Lee Harris is one of Louisville’s best known and most prominent real estate attorneys who has served with the Kentucky Real Estate Commission for 12 years and worked at the office of Limestone Title for six years now. She joins the podcast to help explain that strange language in many real estate contracts that states “Time is of the essence.”
According to Harris, there was a 1956 Kentucky court case (Benet vs. Stevens), which stated that time is not of the essence in real estate contracts. So, unless explicitly stated, there is no particular drop-dead deadline for the deal. Sometimes a real estate contract will read that a buyer has 10 days to get an inspection, where “time is of the essence” – and that means that the buyer doesn’t have the luxury of getting an inspection once day #11 rolls around.
Real estate contracts are piece by piece, so putting “time is of the essence” in one section doesn’t necessarily kill the whole contract, Harris adds, unless there is a clause that states: “Times of the essence for every provision in this contract.” There are contracts out there in the state of Kentucky that say that, but Harris doesn’t generally recommend it.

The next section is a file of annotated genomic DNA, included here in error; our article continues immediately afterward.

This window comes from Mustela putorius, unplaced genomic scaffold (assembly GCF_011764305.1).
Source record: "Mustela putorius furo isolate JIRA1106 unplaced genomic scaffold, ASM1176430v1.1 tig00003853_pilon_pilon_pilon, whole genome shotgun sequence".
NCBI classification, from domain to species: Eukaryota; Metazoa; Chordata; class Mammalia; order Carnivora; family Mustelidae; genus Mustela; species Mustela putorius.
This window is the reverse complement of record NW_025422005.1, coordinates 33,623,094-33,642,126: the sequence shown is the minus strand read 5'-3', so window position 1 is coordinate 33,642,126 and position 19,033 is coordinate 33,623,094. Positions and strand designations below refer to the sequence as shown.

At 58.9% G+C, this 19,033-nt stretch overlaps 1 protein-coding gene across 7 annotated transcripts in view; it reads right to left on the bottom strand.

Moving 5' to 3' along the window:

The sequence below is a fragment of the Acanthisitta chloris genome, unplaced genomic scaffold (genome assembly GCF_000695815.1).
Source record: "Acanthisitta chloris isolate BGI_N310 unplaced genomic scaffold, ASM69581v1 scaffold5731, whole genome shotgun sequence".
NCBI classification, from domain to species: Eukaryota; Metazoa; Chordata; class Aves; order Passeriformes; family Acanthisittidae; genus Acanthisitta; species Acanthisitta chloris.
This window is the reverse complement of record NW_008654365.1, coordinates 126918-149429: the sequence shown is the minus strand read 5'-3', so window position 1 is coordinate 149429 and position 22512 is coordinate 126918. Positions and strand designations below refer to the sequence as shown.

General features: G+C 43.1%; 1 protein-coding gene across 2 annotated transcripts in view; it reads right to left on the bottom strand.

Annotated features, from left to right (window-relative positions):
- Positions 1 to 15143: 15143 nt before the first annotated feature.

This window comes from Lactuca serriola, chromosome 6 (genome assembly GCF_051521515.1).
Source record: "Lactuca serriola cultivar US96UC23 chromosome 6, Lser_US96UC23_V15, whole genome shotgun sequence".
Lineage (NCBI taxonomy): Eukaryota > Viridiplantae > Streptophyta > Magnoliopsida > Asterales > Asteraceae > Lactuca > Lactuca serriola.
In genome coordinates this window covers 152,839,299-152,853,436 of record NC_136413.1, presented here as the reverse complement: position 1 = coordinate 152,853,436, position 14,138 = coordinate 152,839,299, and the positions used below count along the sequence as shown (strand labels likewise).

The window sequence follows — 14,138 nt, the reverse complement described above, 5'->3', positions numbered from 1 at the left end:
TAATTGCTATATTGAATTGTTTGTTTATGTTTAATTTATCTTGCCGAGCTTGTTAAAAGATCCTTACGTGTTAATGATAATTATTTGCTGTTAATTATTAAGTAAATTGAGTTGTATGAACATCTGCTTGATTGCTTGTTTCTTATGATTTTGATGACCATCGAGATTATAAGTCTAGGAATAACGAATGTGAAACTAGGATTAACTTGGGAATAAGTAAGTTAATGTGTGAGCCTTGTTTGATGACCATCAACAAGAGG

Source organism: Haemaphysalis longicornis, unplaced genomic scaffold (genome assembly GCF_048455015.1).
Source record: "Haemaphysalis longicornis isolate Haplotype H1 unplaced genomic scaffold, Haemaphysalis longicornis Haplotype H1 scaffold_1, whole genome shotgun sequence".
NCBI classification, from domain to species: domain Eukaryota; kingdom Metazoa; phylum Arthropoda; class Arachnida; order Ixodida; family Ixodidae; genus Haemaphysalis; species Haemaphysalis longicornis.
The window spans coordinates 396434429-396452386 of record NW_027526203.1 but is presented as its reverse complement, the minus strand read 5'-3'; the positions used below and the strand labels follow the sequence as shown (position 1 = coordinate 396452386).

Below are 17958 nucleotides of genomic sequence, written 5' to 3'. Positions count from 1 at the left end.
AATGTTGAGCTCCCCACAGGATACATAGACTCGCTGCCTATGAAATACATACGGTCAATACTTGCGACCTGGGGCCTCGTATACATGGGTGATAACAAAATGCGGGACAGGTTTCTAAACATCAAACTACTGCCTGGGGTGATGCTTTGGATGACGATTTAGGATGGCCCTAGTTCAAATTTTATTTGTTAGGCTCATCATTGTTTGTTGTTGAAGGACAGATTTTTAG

The Board Forms Committee members who drafted the contracts debated for a while, but ultimately decided that the inspection clause in Louisville was killing a lot of deals, Harris says. They found that there was a lot of negotiation back and forth during the time specified on the contract, but if there was any disagreement on the repairs, the deal would fall through. Meanwhile, the home was off the market for (in some cases) up to 90 days, so the seller had trouble finding another buyer in that situation.
It’s usually preferable to leave a bit of wiggle room within a contract, which is why making “time of the essence” is not advisable for the entire contract. For instance, you may not want to put the closing date in stone. If there is a tornado or a flood on that day, you may run into trouble making good on that promise. There is a whole litany of individuals needed to bring a particular real estate deal together — inspectors, lenders and underwriters. All the cogs need to be well greased and moving in sync. Then there are personal issues for the buyers and sellers to consider. What if there is a death in the family, for instance? Do you add a lost deal to the commotion?
In her line of work, Harris stresses that it’s important for people to understand that the closing date is – in most cases – a goal, rather than an absolute deadline set in stone. Years down the road, they’re not going to care if the closing got pushed back a couple of days, but in the moment it can be upsetting to wait. So if there is a circumstance where the buyer or the seller absolutely needs the deal to go through on a particular date, then the clause needs to be included.
“Human nature has always been that a person wants to do that,” Harris says, “but it really depends upon three things: the market, the property, and the personal circumstances.”